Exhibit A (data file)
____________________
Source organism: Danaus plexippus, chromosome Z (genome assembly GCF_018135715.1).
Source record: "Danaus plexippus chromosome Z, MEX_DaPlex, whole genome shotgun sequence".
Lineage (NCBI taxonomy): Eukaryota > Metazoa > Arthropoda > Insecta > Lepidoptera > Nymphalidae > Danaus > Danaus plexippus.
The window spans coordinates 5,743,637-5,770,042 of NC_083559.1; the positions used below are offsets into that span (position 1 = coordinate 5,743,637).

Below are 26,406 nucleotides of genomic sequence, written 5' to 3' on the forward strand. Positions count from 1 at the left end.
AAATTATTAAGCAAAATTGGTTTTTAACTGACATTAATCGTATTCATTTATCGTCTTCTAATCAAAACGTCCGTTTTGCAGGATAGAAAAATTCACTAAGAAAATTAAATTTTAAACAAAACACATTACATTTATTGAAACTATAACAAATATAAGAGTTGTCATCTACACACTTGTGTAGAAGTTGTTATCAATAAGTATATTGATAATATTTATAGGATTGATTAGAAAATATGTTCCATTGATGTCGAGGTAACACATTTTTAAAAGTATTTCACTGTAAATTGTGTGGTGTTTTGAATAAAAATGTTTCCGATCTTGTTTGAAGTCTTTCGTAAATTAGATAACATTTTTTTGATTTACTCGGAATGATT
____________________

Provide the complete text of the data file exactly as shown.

Source organism: Danaus plexippus, chromosome Z (genome assembly GCF_018135715.1).
Source record: "Danaus plexippus chromosome Z, MEX_DaPlex, whole genome shotgun sequence".
Lineage (NCBI taxonomy): Eukaryota > Metazoa > Arthropoda > Insecta > Lepidoptera > Nymphalidae > Danaus > Danaus plexippus.
The window spans coordinates 5,743,637-5,770,042 of NC_083559.1; the positions used below are offsets into that span (position 1 = coordinate 5,743,637).

Below are 26,406 nucleotides of genomic sequence, written 5' to 3' on the forward strand. Positions count from 1 at the left end.
AAATTATTAAGCAAAATTGGTTTTTAACTGACATTAATCGTATTCATTTATCGTCTTCTAATCAAAACGTCCGTTTTGCAGGATAGAAAAATTCACTAAGAAAATTAAATTTTAAACAAAACACATTACATTTATTGAAACTATAACAAATATAAGAGTTGTCATCTACACACTTGTGTAGAAGTTGTTATCAATAAGTATATTGATAATATTTATAGGATTGATTAGAAAATATGTTCCATTGATGTCGAGGTAACACATTTTTAAAAGTATTTCACTGTAAATTGTGTGGTGTTTTGAATAAAAATGTTTCCGATCTTGTTTGAAGTCTTTCGTAAATTAGATAACATTTTTTTGATTTACTCGGAATGATT